Help me with the logistics of my paper craft.
July 29, 2008 3:54 PM   Subscribe

Craft filter: I would like to begin selling a mixed media paper craft (a print embellished with embroidery thread). I'm happy with the crafty part...but now about the logistics: sourcing paper, paper size, ink quality, packaging.

Sourcing paper: Where can I find archival quality paper (relatively heavy, but no more than 90 lb) at an affordable price? If I manage to start selling, I won't be able to afford to buy it at the local Michaels.

Paper size: Right now, I am working with my own personal printer. It can handle paper up to 8 1/2 by 10. The actual image I am producing is approx. 5 1/2 by 8 1/2 (but I can alter this slightly without distorting the print). Ideally, the print would not take up the entire area of paper, but would have margins at the 4 sides. If folks who buy my craft might like to frame it, what size paper should I use and with what size margins? Should the margins all be equal?

Ink: My printer is an Epson CX8400. It seems that most people selling prints advertise that they use "archival inks." What does this really mean, is it really important, will my printer take them, and can I buy them at an average office supplies store?

Packaging: I know where to find plastic sleeves and thick envelopes, but is there something else I should know about packaging and shipping?

Whew. That's a lot of questions. Answer as few or many as you're are willing and able.
posted by sarahalisonmiller to Sports, Hobbies, & Recreation (7 answers total) 6 users marked this as a favorite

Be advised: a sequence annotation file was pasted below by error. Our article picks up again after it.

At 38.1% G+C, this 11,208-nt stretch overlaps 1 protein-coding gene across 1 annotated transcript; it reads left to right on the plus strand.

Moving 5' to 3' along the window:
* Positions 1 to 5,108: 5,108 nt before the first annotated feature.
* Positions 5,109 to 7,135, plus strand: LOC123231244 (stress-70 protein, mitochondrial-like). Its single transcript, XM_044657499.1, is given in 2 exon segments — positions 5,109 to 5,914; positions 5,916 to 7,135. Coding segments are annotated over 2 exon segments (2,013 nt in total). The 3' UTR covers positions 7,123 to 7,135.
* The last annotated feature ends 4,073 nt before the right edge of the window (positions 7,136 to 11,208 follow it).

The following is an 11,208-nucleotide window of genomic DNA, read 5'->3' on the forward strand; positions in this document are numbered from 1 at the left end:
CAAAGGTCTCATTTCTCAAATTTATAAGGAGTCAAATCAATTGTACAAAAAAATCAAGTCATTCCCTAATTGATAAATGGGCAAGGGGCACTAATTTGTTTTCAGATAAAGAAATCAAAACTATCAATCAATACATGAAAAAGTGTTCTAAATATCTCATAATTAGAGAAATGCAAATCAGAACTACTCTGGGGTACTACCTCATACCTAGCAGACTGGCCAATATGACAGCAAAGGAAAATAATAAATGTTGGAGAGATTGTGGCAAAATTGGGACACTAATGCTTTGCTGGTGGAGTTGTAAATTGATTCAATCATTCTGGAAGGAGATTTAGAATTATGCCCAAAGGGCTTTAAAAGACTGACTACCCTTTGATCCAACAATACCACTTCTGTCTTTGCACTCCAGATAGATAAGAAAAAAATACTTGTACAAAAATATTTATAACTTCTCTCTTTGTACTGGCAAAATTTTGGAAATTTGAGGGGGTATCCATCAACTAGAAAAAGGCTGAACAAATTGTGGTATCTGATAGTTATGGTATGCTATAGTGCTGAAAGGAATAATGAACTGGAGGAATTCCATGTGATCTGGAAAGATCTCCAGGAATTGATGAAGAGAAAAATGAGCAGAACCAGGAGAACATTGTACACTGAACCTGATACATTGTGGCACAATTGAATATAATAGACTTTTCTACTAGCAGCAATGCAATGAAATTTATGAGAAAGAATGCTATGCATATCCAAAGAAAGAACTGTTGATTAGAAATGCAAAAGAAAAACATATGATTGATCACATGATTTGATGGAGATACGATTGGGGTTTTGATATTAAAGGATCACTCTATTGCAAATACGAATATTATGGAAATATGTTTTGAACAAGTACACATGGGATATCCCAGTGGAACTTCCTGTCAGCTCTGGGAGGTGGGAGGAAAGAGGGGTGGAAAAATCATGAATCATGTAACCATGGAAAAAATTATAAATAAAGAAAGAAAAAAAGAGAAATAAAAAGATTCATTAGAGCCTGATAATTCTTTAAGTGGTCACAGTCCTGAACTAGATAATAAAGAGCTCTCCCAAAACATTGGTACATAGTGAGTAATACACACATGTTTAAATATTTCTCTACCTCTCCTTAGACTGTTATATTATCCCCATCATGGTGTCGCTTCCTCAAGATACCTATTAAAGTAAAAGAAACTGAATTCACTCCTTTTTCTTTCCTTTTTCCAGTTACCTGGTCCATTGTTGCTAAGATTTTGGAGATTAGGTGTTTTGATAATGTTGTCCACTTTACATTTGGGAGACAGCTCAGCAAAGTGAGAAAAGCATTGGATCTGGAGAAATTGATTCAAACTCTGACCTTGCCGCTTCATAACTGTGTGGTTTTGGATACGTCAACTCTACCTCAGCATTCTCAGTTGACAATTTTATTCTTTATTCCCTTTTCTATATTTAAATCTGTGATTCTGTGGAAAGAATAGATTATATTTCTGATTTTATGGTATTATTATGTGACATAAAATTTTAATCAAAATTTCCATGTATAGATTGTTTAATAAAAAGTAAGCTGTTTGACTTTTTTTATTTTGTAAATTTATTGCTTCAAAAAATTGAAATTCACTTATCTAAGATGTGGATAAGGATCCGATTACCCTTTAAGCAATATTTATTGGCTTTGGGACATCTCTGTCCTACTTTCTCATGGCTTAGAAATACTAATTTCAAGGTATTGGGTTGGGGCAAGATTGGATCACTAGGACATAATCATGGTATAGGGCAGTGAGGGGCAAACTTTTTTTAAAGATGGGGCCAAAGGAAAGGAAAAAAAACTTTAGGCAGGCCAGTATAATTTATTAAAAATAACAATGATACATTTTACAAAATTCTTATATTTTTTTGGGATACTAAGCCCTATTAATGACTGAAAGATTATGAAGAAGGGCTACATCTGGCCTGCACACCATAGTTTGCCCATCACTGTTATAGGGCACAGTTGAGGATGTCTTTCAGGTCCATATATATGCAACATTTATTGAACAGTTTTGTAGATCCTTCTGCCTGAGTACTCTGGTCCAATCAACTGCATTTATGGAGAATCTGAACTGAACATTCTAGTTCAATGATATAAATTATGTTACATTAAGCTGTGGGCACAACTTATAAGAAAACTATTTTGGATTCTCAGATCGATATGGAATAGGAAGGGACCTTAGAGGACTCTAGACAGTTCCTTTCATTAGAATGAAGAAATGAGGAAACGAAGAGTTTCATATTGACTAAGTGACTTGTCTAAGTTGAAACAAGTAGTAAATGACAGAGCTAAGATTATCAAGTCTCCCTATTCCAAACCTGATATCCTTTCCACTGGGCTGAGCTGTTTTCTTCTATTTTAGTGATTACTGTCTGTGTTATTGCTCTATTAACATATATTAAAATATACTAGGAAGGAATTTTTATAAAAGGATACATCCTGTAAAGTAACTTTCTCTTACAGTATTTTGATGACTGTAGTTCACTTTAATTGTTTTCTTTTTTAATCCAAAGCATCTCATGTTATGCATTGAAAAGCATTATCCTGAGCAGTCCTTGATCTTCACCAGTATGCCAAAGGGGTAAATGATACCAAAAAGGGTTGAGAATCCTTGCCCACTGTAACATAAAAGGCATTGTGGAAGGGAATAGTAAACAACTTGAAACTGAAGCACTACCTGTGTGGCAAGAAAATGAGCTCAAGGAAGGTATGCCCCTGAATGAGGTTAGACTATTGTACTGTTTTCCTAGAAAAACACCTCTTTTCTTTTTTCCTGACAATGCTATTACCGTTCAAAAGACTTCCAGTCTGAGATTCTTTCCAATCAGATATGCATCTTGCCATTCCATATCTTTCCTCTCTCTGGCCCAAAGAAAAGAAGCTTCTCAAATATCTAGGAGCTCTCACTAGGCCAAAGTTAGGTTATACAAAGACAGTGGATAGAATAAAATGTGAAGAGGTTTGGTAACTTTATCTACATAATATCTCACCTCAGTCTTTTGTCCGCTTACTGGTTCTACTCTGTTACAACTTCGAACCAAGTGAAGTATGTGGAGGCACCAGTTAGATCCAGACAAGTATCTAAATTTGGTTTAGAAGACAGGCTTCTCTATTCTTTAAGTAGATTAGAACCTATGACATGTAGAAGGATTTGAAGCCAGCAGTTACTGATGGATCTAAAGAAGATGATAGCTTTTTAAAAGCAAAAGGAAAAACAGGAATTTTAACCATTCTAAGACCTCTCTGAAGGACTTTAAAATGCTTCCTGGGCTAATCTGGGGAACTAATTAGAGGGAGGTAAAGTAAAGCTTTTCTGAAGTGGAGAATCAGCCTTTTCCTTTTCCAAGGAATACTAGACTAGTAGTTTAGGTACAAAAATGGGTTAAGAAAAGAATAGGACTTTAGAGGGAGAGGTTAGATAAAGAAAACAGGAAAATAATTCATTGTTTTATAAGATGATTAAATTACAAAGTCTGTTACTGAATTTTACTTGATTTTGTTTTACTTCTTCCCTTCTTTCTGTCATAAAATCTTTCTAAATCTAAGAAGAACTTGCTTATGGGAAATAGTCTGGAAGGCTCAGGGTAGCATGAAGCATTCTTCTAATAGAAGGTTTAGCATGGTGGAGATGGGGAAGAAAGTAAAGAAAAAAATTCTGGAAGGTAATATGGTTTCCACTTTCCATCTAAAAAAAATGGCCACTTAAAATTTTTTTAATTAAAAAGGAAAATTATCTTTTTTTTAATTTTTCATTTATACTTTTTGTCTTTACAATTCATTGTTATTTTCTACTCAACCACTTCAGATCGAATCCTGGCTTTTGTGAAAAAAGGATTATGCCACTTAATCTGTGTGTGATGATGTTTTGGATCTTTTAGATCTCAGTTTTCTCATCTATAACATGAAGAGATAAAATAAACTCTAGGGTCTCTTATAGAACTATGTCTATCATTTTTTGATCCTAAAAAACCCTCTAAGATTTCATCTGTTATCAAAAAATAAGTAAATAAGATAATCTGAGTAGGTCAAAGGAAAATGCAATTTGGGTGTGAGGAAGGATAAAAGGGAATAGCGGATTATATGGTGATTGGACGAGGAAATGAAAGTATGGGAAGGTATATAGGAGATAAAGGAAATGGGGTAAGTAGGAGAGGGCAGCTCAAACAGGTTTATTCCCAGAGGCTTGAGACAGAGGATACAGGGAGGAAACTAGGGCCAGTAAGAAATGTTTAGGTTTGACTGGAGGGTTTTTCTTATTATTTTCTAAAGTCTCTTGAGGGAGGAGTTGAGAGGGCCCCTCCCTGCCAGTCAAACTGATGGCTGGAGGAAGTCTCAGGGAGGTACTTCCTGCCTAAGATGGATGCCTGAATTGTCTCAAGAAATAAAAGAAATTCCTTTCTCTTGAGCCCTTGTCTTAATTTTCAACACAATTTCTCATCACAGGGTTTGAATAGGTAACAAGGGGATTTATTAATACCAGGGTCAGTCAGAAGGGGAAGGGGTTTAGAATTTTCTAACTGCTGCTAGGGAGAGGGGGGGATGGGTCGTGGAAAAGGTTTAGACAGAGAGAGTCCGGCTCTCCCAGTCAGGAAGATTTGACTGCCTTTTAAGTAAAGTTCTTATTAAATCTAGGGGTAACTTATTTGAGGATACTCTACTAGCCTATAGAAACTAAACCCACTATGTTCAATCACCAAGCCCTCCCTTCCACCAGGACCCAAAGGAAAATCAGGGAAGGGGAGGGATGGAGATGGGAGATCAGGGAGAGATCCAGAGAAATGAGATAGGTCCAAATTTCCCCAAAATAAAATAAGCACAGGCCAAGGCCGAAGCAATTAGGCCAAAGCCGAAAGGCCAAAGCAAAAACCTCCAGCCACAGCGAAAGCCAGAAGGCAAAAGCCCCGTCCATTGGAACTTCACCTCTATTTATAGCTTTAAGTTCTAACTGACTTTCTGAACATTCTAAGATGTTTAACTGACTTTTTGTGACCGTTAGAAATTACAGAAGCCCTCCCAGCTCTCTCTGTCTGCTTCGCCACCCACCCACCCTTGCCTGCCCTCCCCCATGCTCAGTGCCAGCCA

i don't know, but i just checked out your website hoping to see a prototype. (i'm a bit of a paper/pen freak.) that bucatini looks amazing.


good luck w/your project. and post pics when you get some!
posted by msconduct at 4:20 PM on July 29, 2008

As always, my first suggestion is Etsy. There you can get supplies at close to wholesale prices, if you look- there are people making a living (or at least some cash) on Etsy, but you still get pretty great prices. Wholesale without having to make a big investment and buy in bulk before you get started selling.

Archival quality paper on etsy.

People buy prints of all shapes and sizes, with all sorts of margins. I regularly buy ACEOs on Etsy, which are usually covered all the way to the outside edge of the paper, and of course you can buy ACEO blanks on Etsy. I think it is getting more and more popular to make prints like that, but if you wanted blank space on the edges you could try to make it part of the artwork, by centering things in an interesting way (e.g. nonequal margins) and making use of the space. If you wanted to be utilitarian, I would think the larger the margins the easier it will be to frame, but you should be safe with 1" equal margins.

Archival ink means that it will resist fading for longer. Remember those color photographs from the early 80's? Then you know why they are selling archival ink.

Depending on where you end up selling your items, plastic sleeves and thick envelopes may be more than enough . . . but I think you get more repeat business through making things more like a "gift", e.g. wrapping in tissue paper with nice ribbons and maybe even a tiny gift enclosure card. The costs will fade in light of the repeat business. Particularly on Etsy. :)